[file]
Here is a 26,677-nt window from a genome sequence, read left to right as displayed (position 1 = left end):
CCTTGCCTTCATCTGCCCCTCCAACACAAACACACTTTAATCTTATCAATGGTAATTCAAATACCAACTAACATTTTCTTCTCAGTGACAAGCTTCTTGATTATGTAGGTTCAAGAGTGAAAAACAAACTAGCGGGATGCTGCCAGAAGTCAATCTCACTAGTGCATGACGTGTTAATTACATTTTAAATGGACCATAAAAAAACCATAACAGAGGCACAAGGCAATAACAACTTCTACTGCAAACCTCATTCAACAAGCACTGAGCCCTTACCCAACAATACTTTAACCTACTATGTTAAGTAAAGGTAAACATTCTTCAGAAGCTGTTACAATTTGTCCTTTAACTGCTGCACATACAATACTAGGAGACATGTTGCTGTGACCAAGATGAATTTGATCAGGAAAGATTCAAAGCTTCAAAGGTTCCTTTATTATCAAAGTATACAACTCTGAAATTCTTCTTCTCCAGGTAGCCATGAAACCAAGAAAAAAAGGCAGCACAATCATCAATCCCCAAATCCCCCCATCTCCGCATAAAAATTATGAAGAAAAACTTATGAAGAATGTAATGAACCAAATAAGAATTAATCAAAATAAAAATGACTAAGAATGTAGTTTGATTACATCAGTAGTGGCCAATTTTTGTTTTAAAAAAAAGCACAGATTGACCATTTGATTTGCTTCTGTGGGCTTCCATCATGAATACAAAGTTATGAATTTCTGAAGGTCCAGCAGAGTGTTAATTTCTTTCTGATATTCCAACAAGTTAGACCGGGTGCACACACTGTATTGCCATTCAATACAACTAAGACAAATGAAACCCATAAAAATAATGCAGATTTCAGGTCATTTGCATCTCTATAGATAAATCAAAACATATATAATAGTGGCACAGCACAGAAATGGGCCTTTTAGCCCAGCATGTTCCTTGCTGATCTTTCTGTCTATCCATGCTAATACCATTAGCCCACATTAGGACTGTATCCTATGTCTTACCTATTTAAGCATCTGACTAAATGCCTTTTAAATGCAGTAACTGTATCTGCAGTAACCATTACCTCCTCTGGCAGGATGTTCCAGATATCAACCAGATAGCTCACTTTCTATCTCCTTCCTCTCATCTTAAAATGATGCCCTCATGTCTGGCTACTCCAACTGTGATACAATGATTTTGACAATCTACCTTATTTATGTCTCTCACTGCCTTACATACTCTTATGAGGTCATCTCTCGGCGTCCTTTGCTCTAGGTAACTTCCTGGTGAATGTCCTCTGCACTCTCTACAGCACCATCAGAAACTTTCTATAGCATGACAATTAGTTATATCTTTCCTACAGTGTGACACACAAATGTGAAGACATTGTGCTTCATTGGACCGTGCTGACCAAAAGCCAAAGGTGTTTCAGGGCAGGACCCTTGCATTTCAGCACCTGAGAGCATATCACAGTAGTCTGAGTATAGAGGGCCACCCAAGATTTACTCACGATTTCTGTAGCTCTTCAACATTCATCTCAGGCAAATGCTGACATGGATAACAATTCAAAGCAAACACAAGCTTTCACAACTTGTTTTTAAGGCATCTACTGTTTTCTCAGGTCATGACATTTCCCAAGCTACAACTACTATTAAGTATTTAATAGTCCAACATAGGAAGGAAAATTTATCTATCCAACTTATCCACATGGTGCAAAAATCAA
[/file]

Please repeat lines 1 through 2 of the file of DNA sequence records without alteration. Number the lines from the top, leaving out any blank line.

Here is a 26,677-nt window from a genome sequence, read left to right as displayed (position 1 = left end):
CCTTGCCTTCATCTGCCCCTCCAACACAAACACACTTTAATCTTATCAATGGTAATTCAAATACCAACTAACATTTTCTTCTCAGTGACAAGCTTCTTGATTATGTAGGTTCAAGAGTGAAAAACAAACTAGCGGGATGCTGCCAGAAGTCAATCTCACTAGTGCATGACGTGTTAATTACATTTTAAATGGACCATAAAAAAACCATAACAGAGGCACAAGGCAATAACAACTTCTACTGCAAACCTCATTCAACAAGCACTGAGCCCTTACCCAACAATACTTTAACCTACTATGTTAAGTAAAGGTAAACATTCTTCAGAAGCTGTTACAATTTGTCCTTTAACTGCTGCACATACAATACTAGGAGACATGTTGCTGTGACCAAGATGAATTTGATCAGGAAAGATTCAAAGCTTCAAAGGTTCCTTTATTATCAAAGTATACAACTCTGAAATTCTTCTTCTCCAGGTAGCCATGAAACCAAGAAAAAAAGGCAGCACAATCATCAATCCCCAAATCCCCCCATCTCCGCATAAAAATTATGAAGAAAAACTTATGAAGAATGTAATGAACCAAATAAGAATTAATCAAAATAAAAATGACTAAGAATGTAGTTTGATTACATCAGTAGTGGCCAATTTTTGTTTTAAAAAAAAGCACAGATTGACCATTTGATTTGCTTCTGTGGGCTTCCATCATGAATACAAAGTTATGAATTTCTGAAGGTCCAGCAGAGTGTTAATTTCTTTCTGATATTCCAACAAGTTAGACCGGGTGCACACACTGTATTGCCATTCAATACAACTAAGACAAATGAAACCCATAAAAATAATGCAGATTTCAGGTCATTTGCATCTCTATAGATAAATCAAAACATATATAATAGTGGCACAGCACAGAAATGGGCCTTTTAGCCCAGCATGTTCCTTGCTGATCTTTCTGTCTATCCATGCTAATACCATTAGCCCACATTAGGACTGTATCCTATGTCTTACCTATTTAAGCATCTGACTAAATGCCTTTTAAATGCAGTAACTGTATCTGCAGTAACCATTACCTCCTCTGGCAGGATGTTCCAGATATCAACCAGATAGCTCACTTTCTATCTCCTTCCTCTCATCTTAAAATGATGCCCTCATGTCTGGCTACTCCAACTGTGATACAATGATTTTGACAATCTACCTTATTTATGTCTCTCACTGCCTTACATACTCTTATGAGGTCATCTCTCGGCGTCCTTTGCTCTAGGTAACTTCCTGGTGAATGTCCTCTGCACTCTCTACAGCACCATCAGAAACTTTCTATAGCATGACAATTAGTTATATCTTTCCTACAGTGTGACACACAAATGTGAAGACATTGTGCTTCATTGGACCGTGCTGACCAAAAGCCAAAGGTGTTTCAGGGCAGGACCCTTGCATTTCAGCACCTGAGAGCATATCACAGTAGTCTGAGTATAGAGGGCCACCCAAGATTTACTCACGATTTCTGTAGCTCTTCAACATTCATCTCAGGCAAATGCTGACATGGATAACAATTCAAAGCAAACACAAGCTTTCACAACTTGTTTTTAAGGCATCTACTGTTTTCTCAGGTCATGACATTTCCCAAGCTACAACTACTATTAAGTATTTAATAGTCCAACATAGGAAGGAAAATTTATCTATCCAACTTATCCACATGGTGCAAAAATCAA